Results tagged “Psychophysiological Stress Profile” from Research in Psychosomatic Medicine

 Somatic symptoms of medically unknown origin are highly prevalent in the community and clinical settings.  Functional somatic syndrome (FSS) refers to several related syndromes that are characterized more by symptoms, suffering, and disability than by demonstrable abnormalities.  Two aspects should be considered in the underlying pathophysiology of FSS: dysregulation of the stress response in autonomic nervous systems and psychological factors that modulate the expression of symptoms.

 Psychophysiological Stress Profiling (PSP) is a method of estimating the response to a stress by measuring multiple physiological parameters and psychological indices.
Physiological indices were hypo-reactive to mental work stress and psychological tension was high in the FSS compared with controls.  These findings suggest FSS patients have hypo-functional stress responses, and couldn't cope with the stress properly.

Psychophysiological Stress Profile (PSP)



<Physiological Measurements>
  The measurement of PSP was made using the ProComp Infinity™/ BioGraph Infinity (Thought Technology Ltd., Montreal) biofeedback system.  The following indices were measured (Table 2).

<Psychological Measurements>
  To evaluate the temporary mood states, the Profile of Mood States (POMS) test was administered. The POMS assesses six affective mood dimensions: tension-anxiety (TA), depression-dejection (D), anger-hostility (A), vigor-activity (V), fatigue-inertia (F), and confusion-bewilderment(C).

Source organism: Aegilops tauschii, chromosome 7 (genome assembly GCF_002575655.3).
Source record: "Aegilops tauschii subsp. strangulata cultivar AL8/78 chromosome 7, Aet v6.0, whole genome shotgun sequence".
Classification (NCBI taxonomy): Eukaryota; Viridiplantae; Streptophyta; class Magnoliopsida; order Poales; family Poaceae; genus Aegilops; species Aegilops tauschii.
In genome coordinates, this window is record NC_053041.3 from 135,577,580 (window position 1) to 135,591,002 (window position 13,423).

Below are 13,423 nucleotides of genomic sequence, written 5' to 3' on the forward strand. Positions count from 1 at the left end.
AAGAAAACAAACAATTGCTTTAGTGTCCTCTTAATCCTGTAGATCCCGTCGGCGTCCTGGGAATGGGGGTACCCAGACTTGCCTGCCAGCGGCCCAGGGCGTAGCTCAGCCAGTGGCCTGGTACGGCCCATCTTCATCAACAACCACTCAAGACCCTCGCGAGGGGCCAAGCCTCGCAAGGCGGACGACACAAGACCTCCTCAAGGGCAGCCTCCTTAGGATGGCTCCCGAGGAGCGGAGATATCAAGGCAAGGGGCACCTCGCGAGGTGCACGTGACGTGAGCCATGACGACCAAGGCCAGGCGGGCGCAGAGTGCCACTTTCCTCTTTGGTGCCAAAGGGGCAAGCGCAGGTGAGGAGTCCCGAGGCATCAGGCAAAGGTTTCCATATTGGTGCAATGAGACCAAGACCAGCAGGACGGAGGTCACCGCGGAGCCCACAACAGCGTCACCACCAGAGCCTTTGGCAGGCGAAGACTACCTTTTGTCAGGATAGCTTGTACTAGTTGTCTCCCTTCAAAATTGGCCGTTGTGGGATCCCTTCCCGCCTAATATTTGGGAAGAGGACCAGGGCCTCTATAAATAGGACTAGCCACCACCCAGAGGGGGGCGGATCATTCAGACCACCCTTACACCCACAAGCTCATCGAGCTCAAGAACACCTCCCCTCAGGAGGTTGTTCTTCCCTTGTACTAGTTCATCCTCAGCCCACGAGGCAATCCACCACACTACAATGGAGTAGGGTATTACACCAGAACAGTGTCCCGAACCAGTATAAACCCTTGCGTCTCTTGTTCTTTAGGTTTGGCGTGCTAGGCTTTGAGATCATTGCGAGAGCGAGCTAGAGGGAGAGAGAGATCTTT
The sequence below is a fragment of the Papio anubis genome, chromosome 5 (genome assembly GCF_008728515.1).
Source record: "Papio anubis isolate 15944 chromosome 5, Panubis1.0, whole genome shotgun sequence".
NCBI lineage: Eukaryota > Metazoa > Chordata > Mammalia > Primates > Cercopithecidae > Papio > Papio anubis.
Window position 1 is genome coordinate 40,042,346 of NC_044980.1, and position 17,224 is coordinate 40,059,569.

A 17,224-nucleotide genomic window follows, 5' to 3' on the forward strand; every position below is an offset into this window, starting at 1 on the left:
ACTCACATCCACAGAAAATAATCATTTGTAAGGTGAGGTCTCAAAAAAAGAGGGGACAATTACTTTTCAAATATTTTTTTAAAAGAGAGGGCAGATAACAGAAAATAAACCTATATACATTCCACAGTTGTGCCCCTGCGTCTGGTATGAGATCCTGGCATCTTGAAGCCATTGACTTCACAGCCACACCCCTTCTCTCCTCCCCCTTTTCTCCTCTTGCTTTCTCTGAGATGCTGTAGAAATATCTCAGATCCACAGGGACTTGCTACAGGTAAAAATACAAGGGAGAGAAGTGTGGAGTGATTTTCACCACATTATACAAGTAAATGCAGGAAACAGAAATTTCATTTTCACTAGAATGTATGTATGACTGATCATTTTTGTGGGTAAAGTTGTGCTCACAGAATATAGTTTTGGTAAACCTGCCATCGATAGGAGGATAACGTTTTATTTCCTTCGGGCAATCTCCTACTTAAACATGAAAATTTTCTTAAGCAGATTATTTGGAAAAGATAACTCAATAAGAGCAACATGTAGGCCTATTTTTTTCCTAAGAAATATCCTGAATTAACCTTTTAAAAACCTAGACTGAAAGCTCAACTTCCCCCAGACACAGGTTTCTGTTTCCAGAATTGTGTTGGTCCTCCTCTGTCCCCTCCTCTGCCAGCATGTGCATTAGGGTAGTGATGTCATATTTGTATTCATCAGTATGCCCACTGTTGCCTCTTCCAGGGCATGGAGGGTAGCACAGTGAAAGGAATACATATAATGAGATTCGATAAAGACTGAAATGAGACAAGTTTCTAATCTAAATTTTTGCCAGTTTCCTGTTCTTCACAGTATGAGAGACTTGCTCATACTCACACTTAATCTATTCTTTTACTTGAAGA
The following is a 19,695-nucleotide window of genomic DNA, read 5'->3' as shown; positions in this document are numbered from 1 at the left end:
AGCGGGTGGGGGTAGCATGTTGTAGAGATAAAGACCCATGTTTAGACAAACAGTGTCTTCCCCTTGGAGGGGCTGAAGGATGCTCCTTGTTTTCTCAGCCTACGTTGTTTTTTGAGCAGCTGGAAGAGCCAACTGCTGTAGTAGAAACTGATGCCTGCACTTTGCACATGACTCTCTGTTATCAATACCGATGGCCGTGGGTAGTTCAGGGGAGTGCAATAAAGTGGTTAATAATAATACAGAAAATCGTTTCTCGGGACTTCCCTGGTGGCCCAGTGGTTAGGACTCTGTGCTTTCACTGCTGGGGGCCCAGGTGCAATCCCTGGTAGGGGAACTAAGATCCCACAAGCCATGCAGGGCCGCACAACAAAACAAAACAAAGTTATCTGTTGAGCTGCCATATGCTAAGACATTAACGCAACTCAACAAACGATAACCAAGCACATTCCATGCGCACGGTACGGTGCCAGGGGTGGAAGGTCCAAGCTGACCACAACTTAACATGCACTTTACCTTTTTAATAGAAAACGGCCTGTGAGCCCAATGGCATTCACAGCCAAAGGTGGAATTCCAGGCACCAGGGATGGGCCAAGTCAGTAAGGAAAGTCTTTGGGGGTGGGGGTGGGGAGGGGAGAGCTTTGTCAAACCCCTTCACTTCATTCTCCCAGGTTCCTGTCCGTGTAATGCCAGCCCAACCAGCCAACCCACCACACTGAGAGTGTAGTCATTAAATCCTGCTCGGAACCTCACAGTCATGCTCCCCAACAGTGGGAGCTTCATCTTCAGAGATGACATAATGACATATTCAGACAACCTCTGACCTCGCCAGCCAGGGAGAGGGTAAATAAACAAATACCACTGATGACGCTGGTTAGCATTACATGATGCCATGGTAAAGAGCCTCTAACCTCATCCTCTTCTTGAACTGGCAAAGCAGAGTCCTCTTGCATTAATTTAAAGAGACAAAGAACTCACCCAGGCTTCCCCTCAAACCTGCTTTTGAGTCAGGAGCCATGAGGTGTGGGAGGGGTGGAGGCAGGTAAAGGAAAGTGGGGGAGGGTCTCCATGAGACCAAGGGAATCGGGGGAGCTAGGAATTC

The subjective symptom score (subjective severity of symptoms) and the subjective tension score (subjective feelings of tension) were also obtained using a visual analogue scale.

  After the psychological measurements were administered, the physiological measurements were made during the following three periods (5 minutes each, total of 15 minutes).  The subject was seated in a chair with eyes closed.

a) Baseline resting period: the subject was instructed to relax and make himself/ herself comfortable
b) Stress period (mental arithmetic task): the subject was instructed to subtract 7 serially from 1000.
c) Post stress period: the subject was instructed to relax.


Summary of Results


  Overall, physiological indices relevant to ANS were hypo-reactive to mental work stress and psychological tension indices were high in the FSS patients compared with healthy controls.  These findings suggest that FSS patients have hypo-functional stress responses, and could not cope with the stress properly, so felt higher subjective tension feelings.

  While these findings were results by averaging, the cluster analysis divided the FSS patients into two clusters by autonomic response to the stress: high-lability and low-lability group (the number of low-lability group was larger).  The mood scores were higher in the high-lability group than in the low-lability group.

  Moreover, heart rate variability, well known as an index of autonomic function, was reduced at the pre-stress resting period in FSS patients.  This finding suggests that both reduced autonomic lability in pre-stress period and attenuated autonomic response to stress exist, and both dysfunctions would interactively yield the maladaptive process.

  These tendencies were not depend upon diagnosis, suggesting the existence of common pathophysiology in FSS patients.